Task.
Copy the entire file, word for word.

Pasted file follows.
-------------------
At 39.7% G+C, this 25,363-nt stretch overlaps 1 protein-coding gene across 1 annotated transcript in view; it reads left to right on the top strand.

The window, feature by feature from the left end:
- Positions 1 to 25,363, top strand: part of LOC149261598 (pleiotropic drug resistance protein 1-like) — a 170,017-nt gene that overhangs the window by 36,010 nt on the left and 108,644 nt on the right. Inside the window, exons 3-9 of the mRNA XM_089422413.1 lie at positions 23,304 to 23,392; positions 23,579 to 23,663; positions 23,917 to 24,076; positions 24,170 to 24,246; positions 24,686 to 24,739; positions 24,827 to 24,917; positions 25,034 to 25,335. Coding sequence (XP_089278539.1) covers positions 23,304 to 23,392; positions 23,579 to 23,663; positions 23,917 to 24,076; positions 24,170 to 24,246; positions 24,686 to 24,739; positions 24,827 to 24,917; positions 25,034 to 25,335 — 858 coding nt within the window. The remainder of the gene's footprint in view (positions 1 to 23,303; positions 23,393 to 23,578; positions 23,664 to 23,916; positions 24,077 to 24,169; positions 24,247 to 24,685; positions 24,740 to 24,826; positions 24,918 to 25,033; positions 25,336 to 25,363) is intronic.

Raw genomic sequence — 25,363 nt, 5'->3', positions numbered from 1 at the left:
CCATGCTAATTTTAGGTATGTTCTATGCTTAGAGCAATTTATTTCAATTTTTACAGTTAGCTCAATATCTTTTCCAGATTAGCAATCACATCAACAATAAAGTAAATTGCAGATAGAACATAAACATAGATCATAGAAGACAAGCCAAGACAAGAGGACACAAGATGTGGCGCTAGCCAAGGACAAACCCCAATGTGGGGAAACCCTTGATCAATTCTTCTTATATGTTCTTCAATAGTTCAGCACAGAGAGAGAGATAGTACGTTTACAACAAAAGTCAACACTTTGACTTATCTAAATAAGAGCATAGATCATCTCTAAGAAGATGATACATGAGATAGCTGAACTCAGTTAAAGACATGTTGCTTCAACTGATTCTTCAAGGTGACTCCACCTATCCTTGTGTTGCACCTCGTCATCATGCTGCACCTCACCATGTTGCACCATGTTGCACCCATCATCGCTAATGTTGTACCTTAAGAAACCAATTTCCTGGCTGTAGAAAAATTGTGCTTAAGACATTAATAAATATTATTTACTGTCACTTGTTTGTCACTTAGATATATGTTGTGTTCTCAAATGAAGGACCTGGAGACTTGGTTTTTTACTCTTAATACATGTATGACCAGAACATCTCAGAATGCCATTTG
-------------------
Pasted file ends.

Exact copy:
At 39.7% G+C, this 25,363-nt stretch overlaps 1 protein-coding gene across 1 annotated transcript in view; it reads left to right on the top strand.

The window, feature by feature from the left end:
- Positions 1 to 25,363, top strand: part of LOC149261598 (pleiotropic drug resistance protein 1-like) — a 170,017-nt gene that overhangs the window by 36,010 nt on the left and 108,644 nt on the right. Inside the window, exons 3-9 of the mRNA XM_089422413.1 lie at positions 23,304 to 23,392; positions 23,579 to 23,663; positions 23,917 to 24,076; positions 24,170 to 24,246; positions 24,686 to 24,739; positions 24,827 to 24,917; positions 25,034 to 25,335. Coding sequence (XP_089278539.1) covers positions 23,304 to 23,392; positions 23,579 to 23,663; positions 23,917 to 24,076; positions 24,170 to 24,246; positions 24,686 to 24,739; positions 24,827 to 24,917; positions 25,034 to 25,335 — 858 coding nt within the window. The remainder of the gene's footprint in view (positions 1 to 23,303; positions 23,393 to 23,578; positions 23,664 to 23,916; positions 24,077 to 24,169; positions 24,247 to 24,685; positions 24,740 to 24,826; positions 24,918 to 25,033; positions 25,336 to 25,363) is intronic.

Raw genomic sequence — 25,363 nt, 5'->3', positions numbered from 1 at the left:
CCATGCTAATTTTAGGTATGTTCTATGCTTAGAGCAATTTATTTCAATTTTTACAGTTAGCTCAATATCTTTTCCAGATTAGCAATCACATCAACAATAAAGTAAATTGCAGATAGAACATAAACATAGATCATAGAAGACAAGCCAAGACAAGAGGACACAAGATGTGGCGCTAGCCAAGGACAAACCCCAATGTGGGGAAACCCTTGATCAATTCTTCTTATATGTTCTTCAATAGTTCAGCACAGAGAGAGAGATAGTACGTTTACAACAAAAGTCAACACTTTGACTTATCTAAATAAGAGCATAGATCATCTCTAAGAAGATGATACATGAGATAGCTGAACTCAGTTAAAGACATGTTGCTTCAACTGATTCTTCAAGGTGACTCCACCTATCCTTGTGTTGCACCTCGTCATCATGCTGCACCTCACCATGTTGCACCATGTTGCACCCATCATCGCTAATGTTGTACCTTAAGAAACCAATTTCCTGGCTGTAGAAAAATTGTGCTTAAGACATTAATAAATATTATTTACTGTCACTTGTTTGTCACTTAGATATATGTTGTGTTCTCAAATGAAGGACCTGGAGACTTGGTTTTTTACTCTTAATACATGTATGACCAGAACATCTCAGAATGCCATTTG